Mixing Black



A photograph showing a canvas covered in black acrylic paint.

A photograph by Ronnie McInnes Black Friday © 2015.


The above image shows a canvas that has been covered in black paint, a black paint of my own mixing. At the time I was creating an original piece but thought it would be funny to joke that this was the finished piece. It also gave me a photo to use for Black Friday. I wasn't holding a sale or anything, I just thought it would be funny to show this photo on Black Friday. My sense of humour does get the better of me sometimes.

Getting good colour mixes are an essential part of my job. It is not an easy thing to do at first but, like most things, it becomes easier with practice. One of the most important and perhaps the easiest mix to get (roughly) right is black. Black is very useful indeed and I use it regularly. Occasionally I will use black straight from a tube. This is useful because I can ensure that I get the same shade of black consistently and it’s often very dark, so it suits some of my backgrounds very well. However, it can be too dark for some parts of a painting and in many cases a pure black is not realistic. I do not recommend using straight black for shadows because the shadows actually contain colour too but I do recommend mixing and using your own black for the (particularly) dark areas of the painting.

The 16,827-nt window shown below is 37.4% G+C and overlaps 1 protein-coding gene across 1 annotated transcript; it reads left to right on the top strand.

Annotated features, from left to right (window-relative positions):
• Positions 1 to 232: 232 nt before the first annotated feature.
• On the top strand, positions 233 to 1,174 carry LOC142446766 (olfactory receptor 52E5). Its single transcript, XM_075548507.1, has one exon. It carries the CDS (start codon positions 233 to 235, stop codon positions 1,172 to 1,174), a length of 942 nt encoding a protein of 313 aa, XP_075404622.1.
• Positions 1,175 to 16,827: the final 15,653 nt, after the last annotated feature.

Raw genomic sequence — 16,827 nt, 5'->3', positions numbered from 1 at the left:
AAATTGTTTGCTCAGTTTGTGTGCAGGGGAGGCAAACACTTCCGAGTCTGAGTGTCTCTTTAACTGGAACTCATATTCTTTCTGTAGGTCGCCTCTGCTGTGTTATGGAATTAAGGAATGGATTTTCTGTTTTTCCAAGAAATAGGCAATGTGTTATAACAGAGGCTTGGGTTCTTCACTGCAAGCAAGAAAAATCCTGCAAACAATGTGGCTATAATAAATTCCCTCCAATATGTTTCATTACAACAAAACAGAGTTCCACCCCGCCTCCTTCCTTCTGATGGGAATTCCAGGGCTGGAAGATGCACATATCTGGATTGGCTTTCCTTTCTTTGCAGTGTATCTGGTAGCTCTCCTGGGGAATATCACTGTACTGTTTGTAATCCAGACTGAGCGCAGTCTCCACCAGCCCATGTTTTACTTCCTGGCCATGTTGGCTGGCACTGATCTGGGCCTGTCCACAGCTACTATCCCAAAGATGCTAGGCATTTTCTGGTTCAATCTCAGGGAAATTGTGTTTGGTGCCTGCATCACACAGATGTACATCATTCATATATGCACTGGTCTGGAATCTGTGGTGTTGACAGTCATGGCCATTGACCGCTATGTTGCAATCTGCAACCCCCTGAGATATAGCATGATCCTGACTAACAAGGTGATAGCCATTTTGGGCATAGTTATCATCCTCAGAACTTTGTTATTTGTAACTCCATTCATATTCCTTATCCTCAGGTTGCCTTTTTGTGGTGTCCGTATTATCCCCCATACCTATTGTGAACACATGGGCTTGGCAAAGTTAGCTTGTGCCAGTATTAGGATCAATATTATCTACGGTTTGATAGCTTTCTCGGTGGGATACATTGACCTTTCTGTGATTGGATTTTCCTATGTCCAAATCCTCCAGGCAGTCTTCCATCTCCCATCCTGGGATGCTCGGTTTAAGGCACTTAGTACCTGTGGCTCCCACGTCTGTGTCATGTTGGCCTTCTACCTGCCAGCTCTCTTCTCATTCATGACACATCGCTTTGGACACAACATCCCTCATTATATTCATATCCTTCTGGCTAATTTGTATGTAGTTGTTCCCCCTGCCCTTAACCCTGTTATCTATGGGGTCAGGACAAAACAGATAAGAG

With our own mix of black paint we are more likely to give a better representation of a subject and it's surroundings. Often, I mix black by using a dark blue, red and a dark earthy colour (like burnt umber) together. I can make the black colder by adding more blue, or I can make it warmer by adding more red. You could even mix a little of the black into your other paint mixtures (like a skin tone colour for example) to darken the colour. I would suggest not to do that too heavily or often because it could spell trouble for your artwork.

In digital art I follow a similar principle, except I don't have to actually mix the colour. I rarely use 100% black in digital art, but will often use a dark blue, red, green or purple instead to darken the really dark bits. I certainly don't use black in any of my mid-tones or highlights. But those colour mixes are for another blog. Happy mixing.

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